International trade was one of the hardest hit during the years of crisis but it soon recovered, providing an important source of growth for the world economy. However, in the last few quarters trade figures have started to weaken, which is slightly puzzling since the main developed countries are busy consolidating their recovery and in the emerging economies, although the situation is very different for each country, a widespread slowdown is not expected.
This slowdown in trade is not alarming but it is certainly noticeable and widespread: it can be seen both in the main developed countries and in the emerging economies. Of note is the slowdown in exports taking place in the US although adverse weather conditions are largely to blame in this case. Between 2010 and 2013, the average quarter-on-quarter growth rate for exports of goods and services stood at 1.3% while in 2014 Q1 it fell by 2.3%.
The trend in exports is quite volatile in the short term and the figures from the last few months may merely be part of the erratic movements that often occur. However, in some countries the growth rate of exports has altered its usual pattern over the last few quarters. Historically, the growth rate for exports, in real terms, has always been higher than for GDP. Gains in efficiency provided by the greater integration of a country's production in the global value chain were crucial to sustain growth in activity. However, in 2012 and 2013, at a global level, the growth rate for exports was almost the same as for GDP, an almost unprecedented phenomenon in the last 30 years.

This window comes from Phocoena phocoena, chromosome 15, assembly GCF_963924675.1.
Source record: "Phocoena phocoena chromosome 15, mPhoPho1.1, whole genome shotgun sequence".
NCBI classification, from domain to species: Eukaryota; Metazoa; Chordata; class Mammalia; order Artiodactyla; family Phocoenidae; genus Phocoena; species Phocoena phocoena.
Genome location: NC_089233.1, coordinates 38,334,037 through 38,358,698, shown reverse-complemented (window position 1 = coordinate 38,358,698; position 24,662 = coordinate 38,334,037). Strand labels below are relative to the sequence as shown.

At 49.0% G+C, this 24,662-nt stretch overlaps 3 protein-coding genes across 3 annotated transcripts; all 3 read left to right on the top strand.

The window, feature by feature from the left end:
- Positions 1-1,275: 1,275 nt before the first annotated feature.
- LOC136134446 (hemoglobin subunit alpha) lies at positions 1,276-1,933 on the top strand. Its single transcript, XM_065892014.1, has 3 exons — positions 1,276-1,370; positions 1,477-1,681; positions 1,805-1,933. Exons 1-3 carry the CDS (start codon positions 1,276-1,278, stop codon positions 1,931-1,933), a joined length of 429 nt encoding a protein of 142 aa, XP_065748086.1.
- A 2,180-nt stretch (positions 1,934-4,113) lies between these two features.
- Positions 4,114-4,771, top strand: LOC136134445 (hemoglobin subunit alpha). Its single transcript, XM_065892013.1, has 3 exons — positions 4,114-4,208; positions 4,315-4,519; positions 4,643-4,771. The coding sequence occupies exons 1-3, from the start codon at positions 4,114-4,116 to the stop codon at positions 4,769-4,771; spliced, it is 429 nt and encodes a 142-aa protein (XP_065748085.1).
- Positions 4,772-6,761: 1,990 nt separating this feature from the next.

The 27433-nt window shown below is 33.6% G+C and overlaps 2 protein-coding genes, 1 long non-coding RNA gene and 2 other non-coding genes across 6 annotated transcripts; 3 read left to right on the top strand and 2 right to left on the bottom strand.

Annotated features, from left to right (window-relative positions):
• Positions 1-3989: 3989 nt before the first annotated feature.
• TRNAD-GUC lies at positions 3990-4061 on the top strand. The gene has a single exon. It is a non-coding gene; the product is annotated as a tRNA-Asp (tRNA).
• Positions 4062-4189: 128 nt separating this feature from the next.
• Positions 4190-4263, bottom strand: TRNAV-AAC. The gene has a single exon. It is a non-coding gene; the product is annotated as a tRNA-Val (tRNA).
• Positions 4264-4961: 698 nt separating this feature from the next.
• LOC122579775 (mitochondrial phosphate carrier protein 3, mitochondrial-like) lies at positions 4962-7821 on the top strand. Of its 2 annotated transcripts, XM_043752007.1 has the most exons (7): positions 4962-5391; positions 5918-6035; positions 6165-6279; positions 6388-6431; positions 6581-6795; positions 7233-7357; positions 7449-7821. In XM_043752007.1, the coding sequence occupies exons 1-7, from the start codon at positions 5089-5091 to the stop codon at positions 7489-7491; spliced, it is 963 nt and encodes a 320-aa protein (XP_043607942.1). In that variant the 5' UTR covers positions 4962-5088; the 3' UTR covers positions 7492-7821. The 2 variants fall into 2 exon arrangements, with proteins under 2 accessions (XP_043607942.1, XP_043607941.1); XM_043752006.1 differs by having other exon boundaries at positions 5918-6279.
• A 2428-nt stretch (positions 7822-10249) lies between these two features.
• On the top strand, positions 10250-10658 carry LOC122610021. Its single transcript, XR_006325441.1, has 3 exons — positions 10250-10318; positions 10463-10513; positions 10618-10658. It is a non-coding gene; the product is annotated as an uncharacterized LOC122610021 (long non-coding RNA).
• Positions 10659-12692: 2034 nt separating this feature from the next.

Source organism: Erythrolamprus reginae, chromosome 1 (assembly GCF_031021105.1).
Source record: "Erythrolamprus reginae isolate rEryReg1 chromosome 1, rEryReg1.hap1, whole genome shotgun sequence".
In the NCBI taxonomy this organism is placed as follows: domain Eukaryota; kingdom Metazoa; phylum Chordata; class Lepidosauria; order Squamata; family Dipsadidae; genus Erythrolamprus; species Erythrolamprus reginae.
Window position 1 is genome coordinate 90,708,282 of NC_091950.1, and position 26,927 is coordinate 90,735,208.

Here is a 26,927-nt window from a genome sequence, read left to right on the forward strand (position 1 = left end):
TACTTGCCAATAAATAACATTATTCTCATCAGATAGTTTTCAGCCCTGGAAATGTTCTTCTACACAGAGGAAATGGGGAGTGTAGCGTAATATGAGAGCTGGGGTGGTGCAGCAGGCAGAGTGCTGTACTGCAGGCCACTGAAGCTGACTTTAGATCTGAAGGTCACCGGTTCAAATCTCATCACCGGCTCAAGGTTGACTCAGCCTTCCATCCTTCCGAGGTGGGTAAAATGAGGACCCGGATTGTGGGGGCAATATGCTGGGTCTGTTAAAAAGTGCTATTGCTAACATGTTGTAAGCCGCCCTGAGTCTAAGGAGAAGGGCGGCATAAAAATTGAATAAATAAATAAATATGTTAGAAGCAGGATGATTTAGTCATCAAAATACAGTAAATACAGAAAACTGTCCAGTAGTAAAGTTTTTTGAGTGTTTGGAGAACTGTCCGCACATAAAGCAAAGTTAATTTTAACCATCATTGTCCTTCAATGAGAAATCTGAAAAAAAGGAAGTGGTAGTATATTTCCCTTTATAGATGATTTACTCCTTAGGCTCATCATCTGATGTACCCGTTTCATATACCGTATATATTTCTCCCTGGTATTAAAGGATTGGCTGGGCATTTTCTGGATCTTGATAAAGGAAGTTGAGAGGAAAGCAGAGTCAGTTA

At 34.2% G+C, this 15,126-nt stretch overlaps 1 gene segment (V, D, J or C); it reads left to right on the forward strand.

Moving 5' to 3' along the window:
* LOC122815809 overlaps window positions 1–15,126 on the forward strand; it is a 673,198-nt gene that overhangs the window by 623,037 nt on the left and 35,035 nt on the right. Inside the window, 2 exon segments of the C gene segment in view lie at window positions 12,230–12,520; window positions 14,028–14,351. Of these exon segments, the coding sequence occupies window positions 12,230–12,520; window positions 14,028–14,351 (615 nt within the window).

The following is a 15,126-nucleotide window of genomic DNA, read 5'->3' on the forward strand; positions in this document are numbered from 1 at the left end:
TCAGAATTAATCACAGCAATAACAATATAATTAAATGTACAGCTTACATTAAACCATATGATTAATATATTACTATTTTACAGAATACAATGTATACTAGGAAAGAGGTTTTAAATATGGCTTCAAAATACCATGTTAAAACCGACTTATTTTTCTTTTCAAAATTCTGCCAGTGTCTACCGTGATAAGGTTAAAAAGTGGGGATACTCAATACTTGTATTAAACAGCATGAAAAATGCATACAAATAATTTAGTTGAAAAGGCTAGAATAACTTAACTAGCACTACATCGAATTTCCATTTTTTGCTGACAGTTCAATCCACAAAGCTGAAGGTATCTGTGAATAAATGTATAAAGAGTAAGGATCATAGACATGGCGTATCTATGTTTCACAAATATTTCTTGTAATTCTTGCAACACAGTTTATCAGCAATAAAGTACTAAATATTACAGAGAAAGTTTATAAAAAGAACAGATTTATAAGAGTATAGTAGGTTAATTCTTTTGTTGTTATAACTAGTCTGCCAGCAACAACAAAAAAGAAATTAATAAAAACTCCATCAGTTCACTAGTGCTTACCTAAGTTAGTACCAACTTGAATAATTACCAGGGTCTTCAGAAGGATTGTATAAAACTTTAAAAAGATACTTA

The main reasons for this change in trend lie particularly with the US and China (the world's second and first exporters, respectively). In the case of the United States, this has been interpreted as a temporary situation as it is due to the strong upswing in domestic demand in the last few years once confidence in the economy's growth capacity improved. In the case of China, however, we might be looking at a longer-term phenomenon: the change in model being promoted by the new government to rebalance sources of growth, with a greater emphasis on domestic demand. According to IMF forecasts, this will mean that China's growth in exports will be very similar to its growth in GDP or even lower over the next few years.
Apart from China, and the temporary ups and downs typical of the series of international trade, it is hard to believe that international trade will stop being one of the main ways via which global gains in productivity, and therefore growth, are achieved. But we should keep a close eye on developments.